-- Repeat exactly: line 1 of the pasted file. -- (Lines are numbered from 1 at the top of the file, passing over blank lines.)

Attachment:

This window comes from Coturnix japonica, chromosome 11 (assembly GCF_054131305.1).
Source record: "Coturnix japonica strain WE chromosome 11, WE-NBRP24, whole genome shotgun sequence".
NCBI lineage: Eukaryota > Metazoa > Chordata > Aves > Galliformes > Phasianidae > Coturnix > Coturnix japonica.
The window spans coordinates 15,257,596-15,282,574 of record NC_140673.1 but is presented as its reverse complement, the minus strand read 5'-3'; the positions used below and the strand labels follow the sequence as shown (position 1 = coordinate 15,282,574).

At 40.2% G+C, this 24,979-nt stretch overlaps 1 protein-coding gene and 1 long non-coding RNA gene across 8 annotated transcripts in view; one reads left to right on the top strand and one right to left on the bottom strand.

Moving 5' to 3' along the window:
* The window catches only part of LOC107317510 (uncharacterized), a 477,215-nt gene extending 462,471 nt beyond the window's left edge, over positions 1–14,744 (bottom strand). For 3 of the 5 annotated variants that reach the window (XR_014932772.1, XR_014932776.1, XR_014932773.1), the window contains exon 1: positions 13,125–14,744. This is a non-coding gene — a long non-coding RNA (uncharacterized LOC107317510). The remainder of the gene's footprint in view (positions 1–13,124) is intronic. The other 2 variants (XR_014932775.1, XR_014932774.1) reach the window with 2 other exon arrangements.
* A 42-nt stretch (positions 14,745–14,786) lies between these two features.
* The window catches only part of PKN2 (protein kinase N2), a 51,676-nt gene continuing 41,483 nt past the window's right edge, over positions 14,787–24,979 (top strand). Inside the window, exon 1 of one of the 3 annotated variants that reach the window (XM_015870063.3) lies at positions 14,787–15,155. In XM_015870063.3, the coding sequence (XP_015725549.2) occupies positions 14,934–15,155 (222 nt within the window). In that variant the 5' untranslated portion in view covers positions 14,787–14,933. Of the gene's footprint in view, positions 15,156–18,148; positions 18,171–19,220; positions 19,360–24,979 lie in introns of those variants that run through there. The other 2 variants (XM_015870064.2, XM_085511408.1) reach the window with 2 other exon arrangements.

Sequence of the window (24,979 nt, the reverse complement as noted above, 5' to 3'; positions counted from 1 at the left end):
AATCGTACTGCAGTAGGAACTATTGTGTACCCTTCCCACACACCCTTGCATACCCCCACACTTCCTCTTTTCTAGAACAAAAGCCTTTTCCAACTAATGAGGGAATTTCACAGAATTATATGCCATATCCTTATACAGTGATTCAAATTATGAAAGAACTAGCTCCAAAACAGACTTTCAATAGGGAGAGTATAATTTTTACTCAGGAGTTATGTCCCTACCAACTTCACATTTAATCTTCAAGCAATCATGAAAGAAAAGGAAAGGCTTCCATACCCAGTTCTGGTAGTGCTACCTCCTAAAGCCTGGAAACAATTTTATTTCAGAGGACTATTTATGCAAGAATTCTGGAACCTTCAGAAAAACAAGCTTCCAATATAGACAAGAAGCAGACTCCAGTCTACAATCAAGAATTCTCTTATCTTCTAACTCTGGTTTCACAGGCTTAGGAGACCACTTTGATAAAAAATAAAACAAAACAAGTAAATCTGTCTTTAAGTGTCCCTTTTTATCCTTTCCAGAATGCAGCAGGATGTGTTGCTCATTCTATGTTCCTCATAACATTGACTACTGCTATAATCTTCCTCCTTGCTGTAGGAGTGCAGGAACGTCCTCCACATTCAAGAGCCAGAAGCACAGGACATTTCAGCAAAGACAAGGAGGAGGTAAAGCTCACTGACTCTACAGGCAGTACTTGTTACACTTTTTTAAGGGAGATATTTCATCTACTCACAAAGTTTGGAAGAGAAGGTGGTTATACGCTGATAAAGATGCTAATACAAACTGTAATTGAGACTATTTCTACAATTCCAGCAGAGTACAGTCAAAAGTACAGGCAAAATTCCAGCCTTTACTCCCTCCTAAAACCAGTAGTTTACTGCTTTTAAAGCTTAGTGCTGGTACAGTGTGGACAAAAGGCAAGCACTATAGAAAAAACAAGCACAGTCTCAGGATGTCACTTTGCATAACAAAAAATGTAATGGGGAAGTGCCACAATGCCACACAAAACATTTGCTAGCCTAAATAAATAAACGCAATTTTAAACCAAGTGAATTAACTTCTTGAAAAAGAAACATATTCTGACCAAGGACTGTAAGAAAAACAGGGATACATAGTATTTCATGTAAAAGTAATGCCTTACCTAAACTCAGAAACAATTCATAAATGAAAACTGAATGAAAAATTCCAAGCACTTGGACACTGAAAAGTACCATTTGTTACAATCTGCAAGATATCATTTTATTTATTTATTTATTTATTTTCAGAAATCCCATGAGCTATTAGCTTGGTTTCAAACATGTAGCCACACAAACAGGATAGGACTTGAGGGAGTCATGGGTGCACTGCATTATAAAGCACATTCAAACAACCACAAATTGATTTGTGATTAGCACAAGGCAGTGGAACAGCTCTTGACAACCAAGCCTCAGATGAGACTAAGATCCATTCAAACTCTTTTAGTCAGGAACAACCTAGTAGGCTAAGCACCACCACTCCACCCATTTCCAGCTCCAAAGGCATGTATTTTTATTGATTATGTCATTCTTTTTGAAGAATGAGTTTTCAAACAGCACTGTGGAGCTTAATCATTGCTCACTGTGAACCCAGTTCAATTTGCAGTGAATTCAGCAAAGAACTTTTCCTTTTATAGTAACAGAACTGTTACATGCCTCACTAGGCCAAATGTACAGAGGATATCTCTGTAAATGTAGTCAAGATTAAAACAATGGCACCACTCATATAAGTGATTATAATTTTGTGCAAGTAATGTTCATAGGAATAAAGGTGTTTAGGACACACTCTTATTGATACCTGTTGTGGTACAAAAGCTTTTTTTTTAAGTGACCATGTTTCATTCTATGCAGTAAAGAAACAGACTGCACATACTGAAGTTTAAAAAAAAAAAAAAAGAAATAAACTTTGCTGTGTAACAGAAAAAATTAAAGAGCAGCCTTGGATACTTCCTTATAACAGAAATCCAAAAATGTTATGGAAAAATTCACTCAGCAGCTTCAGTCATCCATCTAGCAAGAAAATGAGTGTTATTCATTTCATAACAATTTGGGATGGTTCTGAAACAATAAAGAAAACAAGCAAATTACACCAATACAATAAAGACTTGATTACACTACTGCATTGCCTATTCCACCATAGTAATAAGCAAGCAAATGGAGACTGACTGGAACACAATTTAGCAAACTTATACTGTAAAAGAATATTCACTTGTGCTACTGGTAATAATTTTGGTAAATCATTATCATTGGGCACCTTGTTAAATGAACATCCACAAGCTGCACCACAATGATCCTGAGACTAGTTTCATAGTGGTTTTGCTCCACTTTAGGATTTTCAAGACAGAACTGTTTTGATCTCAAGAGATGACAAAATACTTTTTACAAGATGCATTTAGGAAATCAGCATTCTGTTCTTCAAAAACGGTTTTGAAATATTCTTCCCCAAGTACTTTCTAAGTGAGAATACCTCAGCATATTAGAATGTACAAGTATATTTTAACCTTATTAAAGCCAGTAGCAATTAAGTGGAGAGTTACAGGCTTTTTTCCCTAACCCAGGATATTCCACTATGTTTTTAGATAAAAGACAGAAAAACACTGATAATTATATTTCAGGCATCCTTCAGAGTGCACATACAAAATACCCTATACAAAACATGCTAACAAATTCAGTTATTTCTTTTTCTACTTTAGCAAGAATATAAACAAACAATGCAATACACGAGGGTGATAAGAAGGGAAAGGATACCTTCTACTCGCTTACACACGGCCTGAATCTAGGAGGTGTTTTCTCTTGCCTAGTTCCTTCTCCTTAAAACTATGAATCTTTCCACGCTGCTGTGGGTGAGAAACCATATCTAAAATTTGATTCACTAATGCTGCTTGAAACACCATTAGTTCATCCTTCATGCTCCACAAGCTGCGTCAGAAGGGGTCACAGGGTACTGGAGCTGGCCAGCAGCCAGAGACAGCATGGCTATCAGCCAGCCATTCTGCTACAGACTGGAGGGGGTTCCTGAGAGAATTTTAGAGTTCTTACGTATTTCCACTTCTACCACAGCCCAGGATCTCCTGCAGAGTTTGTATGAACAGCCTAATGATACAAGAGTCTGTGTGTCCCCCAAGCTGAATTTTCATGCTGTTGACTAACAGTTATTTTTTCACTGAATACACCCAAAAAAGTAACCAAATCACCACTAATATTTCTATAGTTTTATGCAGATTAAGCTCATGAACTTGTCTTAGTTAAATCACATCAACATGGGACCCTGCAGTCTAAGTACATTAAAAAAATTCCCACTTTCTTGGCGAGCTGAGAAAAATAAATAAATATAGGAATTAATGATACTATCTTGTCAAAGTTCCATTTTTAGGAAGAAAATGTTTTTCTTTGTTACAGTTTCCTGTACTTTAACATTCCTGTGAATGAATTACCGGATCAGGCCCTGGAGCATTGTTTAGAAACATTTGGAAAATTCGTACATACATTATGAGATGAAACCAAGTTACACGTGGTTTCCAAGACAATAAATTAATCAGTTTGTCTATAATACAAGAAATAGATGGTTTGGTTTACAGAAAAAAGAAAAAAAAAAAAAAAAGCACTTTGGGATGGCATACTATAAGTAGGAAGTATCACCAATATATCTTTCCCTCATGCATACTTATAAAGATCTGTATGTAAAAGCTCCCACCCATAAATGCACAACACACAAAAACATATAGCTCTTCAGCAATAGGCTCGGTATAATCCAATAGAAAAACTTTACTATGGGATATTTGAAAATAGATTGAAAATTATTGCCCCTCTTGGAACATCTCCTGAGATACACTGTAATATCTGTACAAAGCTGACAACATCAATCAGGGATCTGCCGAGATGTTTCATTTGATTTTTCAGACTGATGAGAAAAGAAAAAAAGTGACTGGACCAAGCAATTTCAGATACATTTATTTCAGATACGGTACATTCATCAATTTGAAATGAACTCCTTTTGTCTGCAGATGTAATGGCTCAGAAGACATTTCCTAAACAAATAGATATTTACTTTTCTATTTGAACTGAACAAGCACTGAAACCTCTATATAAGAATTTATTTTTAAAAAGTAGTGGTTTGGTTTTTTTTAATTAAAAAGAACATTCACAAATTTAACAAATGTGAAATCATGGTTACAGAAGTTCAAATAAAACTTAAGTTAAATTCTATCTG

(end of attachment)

This window comes from Coturnix japonica, chromosome 11 (assembly GCF_054131305.1).